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Analysis of pipeline networks using two-ports
KTH, School of Engineering Sciences (SCI), Aeronautical and Vehicle Engineering.
2016 (English)In: Applied Acoustics, ISSN 0003-682X, E-ISSN 1872-910X, Vol. 109, 44-53 p.Article in journal (Refereed) PublishedText
Abstract [en]

Majority of vibration problems arise in pipeline networks are attributed to the high-pressure pulsations. Pulsations are generated by fluid machines such as compressors and pumps. These pulsations turn into shaking forces at elements such as pipe bends and pipe reducers, which in turn excite vibrations in the connected piping network. High vibrations beyond the endurance limit of the pipe material may cause damage to pipes, supports, and equipment. In addition, if the source pulsation frequency coincides with one of the natural frequencies of the piping network, resonance will take place and the vibrations will be magnified to a large scale. Obviously, if these vibrations are not well controlled, they might cause damage to the whole system and foundation, and might lead to substantial financial losses. Thus, prediction of pulsations is important for safe and proper operation. In this paper, a pilot plant equipped with a reciprocating compressor, pipes, bends, and terminated by a vessel is built. The network is modeled using the two-port theory that splits the network into several cascaded elements, and predicts the response of the network. The prediction model uses the measured compressor source data as an input, which is determined by the indirect multi-load method that is usually used to characterize internal combustion engines. A pulsation suppression device is designed, modeled, manufactured and inserted into the pilot network. The pressure pulsations are measured with and without the pulsation suppression device, and compared to the predictions using the two-port theory.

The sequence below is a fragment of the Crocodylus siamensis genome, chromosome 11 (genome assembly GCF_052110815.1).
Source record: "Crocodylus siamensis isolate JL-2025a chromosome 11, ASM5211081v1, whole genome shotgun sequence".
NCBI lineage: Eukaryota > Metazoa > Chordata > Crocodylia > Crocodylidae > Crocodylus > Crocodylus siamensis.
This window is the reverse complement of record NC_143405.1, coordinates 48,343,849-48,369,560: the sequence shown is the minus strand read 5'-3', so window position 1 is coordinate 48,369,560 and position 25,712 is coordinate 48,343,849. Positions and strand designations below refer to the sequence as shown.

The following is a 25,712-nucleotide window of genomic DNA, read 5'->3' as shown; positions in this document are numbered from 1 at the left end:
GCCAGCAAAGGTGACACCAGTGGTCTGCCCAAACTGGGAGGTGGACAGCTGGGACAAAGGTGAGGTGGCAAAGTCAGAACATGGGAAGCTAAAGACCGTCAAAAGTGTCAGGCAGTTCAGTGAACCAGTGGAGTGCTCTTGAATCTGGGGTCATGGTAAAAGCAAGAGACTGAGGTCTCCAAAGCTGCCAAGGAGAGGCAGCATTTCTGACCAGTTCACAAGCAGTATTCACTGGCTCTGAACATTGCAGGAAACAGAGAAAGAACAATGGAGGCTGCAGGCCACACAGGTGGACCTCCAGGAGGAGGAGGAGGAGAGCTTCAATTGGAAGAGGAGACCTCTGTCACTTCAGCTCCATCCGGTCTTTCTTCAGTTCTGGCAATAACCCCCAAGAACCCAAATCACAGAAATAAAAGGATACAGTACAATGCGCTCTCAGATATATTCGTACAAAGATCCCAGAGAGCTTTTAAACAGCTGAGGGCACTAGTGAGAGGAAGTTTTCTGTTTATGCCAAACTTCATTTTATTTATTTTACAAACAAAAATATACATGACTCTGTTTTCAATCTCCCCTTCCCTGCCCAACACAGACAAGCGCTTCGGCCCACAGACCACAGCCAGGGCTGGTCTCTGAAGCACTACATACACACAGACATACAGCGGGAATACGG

Place, publisher, year, edition, pages
Elsevier, 2016. Vol. 109, 44-53 p.
Keyword [en]
Two-port theory, Pulsations in pipeline networks, Pulsation suppression device
National Category
Fluid Mechanics and Acoustics
URN: urn:nbn:se:kth:diva-189069DOI: 10.1016/j.apacoust.2016.02.008ISI: 000377232400006OAI: diva2:943797

QC 20160628

Available from: 2016-06-28 Created: 2016-06-27 Last updated: 2016-06-28Bibliographically approved

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Åbom, Mats
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